Google’s Project Hug paid huge sums to keep game developers in the Play Store, Epic made claims

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Google quietly paid game developers hundreds of millions of dollars in incentives to keep their games on the Play Store, a recently unresolved complaint Epic Games competition law against Google claim. The program was known as the “Project Hug” or later the “Apps and Games Velocity Program.”

In 2018, when Fortnite Epic Games, first released for Android, took over an unusual step in liberalization alone Outside the Google Play Store. Instead, players had to download the installer directly from Epic’s website, causing the company to bypass Google’s 30 percent fee — at the expense of a less user-friendly installation process. Epic Games eventually gave up and released Fortnite Play on sale in April 2020 (at least until then It has been removed again by Google after Epic added a feature that allows players to bypass Google payment when making in-app purchases and initiate current lawsuits.)

But Epic’s complaint claims that Google was so concerned about the idea of ​​other developers FortniteAs a leading factor – and leaving it out of the lucrative business – it launched the Project Hug program to ensure that developers stick to the Play Store.

According to the complaint, the 2019 report compiled by Google Play’s finance team raised concerns that Epic could enter into an agreement with OEMs like Samsung to set up its competing store and win developers by promising lower revenue-sharing (a tactic that Epic uses with the PC) store-based version and help to pave the way for Android users to turn to other alternative stores. In total, the team estimates that Android’s Epic Games Store could lead to a loss of $ 350 million and $ 1.4 billion for Google by 2022. if other app stores like Amazon or Samsung “get full appeal” alongside Epic, those losses could rise from $ 1.1 billion to $ 6 billion.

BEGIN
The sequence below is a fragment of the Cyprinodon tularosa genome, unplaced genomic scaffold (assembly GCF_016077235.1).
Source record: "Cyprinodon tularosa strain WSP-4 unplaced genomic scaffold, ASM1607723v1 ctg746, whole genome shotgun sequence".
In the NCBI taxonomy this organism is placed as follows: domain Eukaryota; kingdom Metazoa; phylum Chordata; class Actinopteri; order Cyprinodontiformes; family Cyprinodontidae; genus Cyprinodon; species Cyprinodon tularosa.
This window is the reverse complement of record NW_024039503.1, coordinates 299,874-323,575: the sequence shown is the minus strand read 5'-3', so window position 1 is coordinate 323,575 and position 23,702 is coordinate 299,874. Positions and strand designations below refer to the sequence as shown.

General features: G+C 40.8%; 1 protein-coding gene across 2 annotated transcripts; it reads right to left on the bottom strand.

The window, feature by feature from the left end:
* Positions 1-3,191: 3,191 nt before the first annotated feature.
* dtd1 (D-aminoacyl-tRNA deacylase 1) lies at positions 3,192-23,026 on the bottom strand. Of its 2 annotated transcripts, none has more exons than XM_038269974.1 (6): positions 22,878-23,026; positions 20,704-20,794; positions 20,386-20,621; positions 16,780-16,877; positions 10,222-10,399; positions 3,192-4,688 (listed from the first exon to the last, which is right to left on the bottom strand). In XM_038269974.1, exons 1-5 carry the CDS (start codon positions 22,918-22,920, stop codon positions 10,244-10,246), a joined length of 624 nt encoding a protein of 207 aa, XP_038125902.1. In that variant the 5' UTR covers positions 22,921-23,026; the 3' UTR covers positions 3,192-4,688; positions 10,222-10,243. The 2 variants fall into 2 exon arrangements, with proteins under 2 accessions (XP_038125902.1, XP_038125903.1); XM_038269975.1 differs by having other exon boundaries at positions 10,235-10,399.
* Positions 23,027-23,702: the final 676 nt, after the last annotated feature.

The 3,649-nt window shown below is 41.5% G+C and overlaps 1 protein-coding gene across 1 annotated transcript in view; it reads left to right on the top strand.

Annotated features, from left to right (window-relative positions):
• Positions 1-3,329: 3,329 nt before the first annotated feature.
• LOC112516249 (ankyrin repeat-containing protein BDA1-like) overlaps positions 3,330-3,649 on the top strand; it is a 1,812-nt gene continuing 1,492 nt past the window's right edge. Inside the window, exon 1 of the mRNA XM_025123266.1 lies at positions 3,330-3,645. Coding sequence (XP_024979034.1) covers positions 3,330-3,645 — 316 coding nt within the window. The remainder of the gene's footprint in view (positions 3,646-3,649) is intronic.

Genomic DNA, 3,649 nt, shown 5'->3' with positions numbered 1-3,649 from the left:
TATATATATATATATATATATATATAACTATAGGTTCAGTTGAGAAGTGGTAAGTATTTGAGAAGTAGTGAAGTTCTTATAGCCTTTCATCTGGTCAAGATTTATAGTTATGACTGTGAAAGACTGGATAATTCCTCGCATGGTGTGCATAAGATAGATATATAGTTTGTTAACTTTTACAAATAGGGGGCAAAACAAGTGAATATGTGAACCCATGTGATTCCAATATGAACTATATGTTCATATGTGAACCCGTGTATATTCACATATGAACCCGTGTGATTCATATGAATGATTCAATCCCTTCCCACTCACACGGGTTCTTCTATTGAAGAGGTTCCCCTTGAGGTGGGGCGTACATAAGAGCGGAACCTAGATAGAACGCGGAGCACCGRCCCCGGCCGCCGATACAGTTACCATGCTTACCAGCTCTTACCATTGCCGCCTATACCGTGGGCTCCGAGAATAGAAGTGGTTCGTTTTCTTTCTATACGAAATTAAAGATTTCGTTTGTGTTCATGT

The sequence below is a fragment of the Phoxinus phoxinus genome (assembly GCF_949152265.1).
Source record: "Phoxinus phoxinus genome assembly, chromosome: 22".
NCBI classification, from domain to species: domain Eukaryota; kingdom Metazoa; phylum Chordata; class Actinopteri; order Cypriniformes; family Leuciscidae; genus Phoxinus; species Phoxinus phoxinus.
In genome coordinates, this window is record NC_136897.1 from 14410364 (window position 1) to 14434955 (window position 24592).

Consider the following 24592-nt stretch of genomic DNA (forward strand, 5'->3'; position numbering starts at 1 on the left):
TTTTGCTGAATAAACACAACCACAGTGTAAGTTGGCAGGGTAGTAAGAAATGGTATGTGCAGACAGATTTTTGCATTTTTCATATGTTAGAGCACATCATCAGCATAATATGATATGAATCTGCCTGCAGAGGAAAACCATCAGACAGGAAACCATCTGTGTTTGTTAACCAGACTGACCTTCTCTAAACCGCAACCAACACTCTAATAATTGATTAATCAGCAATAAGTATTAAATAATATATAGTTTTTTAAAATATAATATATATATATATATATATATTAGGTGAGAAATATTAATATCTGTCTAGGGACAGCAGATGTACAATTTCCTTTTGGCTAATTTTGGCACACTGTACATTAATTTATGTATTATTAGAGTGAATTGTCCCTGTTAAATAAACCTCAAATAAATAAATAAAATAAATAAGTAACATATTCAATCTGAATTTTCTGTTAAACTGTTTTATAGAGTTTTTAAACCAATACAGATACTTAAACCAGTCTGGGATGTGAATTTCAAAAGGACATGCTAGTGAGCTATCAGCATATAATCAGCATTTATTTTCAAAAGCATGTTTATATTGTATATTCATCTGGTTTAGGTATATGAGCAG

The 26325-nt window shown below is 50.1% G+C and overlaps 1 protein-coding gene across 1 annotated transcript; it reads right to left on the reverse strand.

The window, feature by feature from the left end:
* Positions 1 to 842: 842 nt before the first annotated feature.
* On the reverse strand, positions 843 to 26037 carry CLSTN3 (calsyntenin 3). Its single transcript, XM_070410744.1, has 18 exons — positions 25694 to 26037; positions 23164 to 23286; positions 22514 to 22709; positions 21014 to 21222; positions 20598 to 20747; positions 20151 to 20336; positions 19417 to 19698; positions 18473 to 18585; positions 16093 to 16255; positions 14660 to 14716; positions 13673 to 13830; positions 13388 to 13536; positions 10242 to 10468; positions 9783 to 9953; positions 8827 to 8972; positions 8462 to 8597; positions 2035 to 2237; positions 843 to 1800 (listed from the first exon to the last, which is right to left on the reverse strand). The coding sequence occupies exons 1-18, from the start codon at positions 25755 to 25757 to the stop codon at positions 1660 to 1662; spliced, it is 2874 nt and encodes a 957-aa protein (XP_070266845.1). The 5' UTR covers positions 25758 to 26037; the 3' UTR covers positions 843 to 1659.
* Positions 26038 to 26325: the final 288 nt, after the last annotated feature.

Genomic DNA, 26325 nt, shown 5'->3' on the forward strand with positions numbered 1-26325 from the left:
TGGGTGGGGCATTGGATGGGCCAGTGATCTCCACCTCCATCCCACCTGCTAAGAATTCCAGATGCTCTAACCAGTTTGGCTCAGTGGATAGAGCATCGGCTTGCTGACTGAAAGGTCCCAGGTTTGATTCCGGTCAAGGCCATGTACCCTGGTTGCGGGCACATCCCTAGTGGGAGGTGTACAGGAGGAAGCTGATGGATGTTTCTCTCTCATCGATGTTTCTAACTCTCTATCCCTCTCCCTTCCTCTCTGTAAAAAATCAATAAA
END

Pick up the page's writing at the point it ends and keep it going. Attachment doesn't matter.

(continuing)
Project Hug was designed as part of an effort to limit Epic’s influence, such as “hug developers close and show a love plan” or “a wave plan to give extra love / promotion to top developers and games (including Tencent portfolio companies)”. Android executives explained in internal documents. In practice, this meant, in effect, spending “hundreds of millions of dollars on secret contracts with more than 20 top developers,” which the company had deemed most at risk of being “infected” by Epic.

Google documents state that while many of the targeted developers had inquired about revenue share or were considering their own distribution platforms, Project Hug was largely a success. By the end of 2020, Google had signed agreements with most of its Project Hug targets – most notably Activision Blizzard – to keep them on the Play Store.

In its opinion Limit, Google spokesman Peter Schottenfels commented that “Google Play competes with other Android app stores and competing operating systems for developer attention and business. We’ve had a long time programs who support best-in-class developers with enhanced resources and investments to reach more customers on Google Play. These programs are a sign of healthy competition between operating systems and app stores and benefit developers tremendously. “

Updated August 19, 4:35 PM: Added Google statement.

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